Earlier this week, Anna Soubry said, in the context of the row about alleged infiltration of the Conservative Party, that it should end its “membership drive” until the matter had been cleared up.  She thereby drew attention to a neglected aspect of the controversy,

It has been widely asserted that any significant increase in Tory membership is a consequence of a) deliberate entryism by Leave EU or b) former UKIP members signing up to the Party anyway, or both.

But as the Broxtowe MP has reminded us, CCHQ has been undertaking a membership recruitment exercise since late winter.  This has therefore overlapped with the recent activity by Leave EU and other quarters.

Party sources say that a hundred new campaign managers have been recruited since last summer’s election, and that increasing membership is part of their mission.  Certainly, CCHQ has not automatically been turning away – for example – former UKIP members.  Look no further than Great Yarmouth, Brandon Lewis’ own constituency.  Last year, the local Association absorbed seven former purple councillors.

One source claims that Leave EU has generated a mere 0.8 per cent of membership applications. ConservativeHome suspects that this claim is more than a bit on the low side.  Admittedly, we are sceptical of the self-reinforcing triangle of Leave EU’s assertions, Remainer over-reaction and media excitement during the August lull.  But we don’t see how the Party or anyone else can know much more than mere numbers – suggestive though these may be.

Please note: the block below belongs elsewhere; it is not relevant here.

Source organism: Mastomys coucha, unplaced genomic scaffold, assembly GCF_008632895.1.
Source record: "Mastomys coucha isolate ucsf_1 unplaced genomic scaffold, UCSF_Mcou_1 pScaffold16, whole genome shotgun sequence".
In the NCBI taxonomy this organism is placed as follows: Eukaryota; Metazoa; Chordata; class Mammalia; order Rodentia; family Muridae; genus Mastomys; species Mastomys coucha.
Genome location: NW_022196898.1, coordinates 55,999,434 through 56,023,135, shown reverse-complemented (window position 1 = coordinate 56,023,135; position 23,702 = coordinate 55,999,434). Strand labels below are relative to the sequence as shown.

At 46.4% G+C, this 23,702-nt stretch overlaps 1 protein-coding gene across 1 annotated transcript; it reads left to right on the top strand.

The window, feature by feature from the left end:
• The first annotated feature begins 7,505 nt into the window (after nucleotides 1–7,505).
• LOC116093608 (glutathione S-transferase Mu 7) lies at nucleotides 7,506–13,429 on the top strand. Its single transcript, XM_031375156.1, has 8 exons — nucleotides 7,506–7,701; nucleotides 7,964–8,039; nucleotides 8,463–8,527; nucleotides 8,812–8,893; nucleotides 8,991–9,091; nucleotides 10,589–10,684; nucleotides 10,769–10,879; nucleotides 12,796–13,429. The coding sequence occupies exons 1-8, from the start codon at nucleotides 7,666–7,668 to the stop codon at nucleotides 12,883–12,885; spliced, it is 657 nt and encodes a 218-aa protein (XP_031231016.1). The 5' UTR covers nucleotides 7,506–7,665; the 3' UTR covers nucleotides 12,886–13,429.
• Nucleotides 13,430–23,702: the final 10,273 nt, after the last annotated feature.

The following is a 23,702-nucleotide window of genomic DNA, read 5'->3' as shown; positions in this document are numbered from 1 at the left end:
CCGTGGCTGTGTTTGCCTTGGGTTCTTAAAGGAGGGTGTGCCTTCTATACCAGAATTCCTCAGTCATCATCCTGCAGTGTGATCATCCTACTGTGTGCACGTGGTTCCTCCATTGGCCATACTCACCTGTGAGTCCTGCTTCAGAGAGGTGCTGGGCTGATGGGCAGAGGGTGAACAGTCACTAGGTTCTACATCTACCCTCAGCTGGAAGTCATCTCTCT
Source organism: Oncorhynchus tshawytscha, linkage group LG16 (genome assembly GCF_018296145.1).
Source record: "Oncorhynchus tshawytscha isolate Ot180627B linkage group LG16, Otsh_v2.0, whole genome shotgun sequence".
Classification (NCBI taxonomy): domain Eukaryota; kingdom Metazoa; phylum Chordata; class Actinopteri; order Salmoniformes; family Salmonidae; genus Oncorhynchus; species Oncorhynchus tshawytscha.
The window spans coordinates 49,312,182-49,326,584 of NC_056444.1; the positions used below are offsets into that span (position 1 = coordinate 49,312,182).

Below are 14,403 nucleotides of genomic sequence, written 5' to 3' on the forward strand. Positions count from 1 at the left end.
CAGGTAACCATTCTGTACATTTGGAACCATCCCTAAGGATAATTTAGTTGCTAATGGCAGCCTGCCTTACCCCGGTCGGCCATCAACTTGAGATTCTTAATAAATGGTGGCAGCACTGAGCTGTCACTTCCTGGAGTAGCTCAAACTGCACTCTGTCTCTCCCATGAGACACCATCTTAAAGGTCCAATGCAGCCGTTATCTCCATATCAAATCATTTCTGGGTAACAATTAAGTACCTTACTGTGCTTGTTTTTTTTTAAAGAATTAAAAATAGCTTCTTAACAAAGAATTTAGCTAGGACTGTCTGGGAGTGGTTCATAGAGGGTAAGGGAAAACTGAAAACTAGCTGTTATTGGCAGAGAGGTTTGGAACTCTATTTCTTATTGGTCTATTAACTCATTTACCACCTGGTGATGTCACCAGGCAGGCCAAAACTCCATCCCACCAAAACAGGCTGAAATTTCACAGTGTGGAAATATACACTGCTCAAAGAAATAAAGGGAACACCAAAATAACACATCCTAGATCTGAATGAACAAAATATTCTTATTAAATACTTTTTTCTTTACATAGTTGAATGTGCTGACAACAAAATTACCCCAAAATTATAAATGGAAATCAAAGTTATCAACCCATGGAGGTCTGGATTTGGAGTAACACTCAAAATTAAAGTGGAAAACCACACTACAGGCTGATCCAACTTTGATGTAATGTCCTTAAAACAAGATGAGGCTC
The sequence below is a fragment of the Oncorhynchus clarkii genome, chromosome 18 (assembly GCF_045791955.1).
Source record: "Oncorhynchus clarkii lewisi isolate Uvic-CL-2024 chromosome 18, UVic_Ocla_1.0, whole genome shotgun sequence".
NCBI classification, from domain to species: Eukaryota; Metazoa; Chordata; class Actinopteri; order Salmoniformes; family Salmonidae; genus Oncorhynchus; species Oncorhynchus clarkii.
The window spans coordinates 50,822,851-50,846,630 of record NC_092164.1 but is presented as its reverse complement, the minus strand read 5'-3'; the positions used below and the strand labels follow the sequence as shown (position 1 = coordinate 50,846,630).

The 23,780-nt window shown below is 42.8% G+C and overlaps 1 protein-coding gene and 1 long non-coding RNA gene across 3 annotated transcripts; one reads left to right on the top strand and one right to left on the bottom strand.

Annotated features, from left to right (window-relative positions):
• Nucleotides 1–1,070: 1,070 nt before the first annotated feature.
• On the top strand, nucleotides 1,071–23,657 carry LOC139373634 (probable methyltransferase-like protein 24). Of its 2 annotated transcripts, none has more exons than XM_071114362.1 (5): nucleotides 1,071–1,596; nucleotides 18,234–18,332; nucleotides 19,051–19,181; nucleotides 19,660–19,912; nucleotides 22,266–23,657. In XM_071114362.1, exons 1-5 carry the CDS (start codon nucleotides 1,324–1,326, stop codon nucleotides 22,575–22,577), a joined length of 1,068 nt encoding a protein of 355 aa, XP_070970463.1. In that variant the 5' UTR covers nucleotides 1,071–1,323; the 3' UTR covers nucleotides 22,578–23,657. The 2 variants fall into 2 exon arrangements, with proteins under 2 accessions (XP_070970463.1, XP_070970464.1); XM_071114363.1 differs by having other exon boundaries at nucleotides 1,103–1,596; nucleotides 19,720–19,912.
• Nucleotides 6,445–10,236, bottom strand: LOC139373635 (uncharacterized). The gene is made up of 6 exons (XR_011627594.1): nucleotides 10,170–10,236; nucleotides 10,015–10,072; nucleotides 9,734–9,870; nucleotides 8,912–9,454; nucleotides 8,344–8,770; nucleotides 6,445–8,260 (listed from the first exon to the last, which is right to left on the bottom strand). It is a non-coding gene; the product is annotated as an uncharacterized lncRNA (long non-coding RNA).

None the less, the CCHQ membership drive must be responsible for some of the increase over the last few months.  The question is how much.

The Party claims some 124,000 members.  Obviously, much depends on how and who you count.  But we were always suspicious of rumour that the real number was under 100,000.

Membership is already low enough, and the average age of Party members high enough, without one having to believe some of the more downward-facing estimates. Of course it is in CCHQ’s interest to talk up Lewis and James Cleverly’s role in recruiting new members.  But something can be so and have force none the less.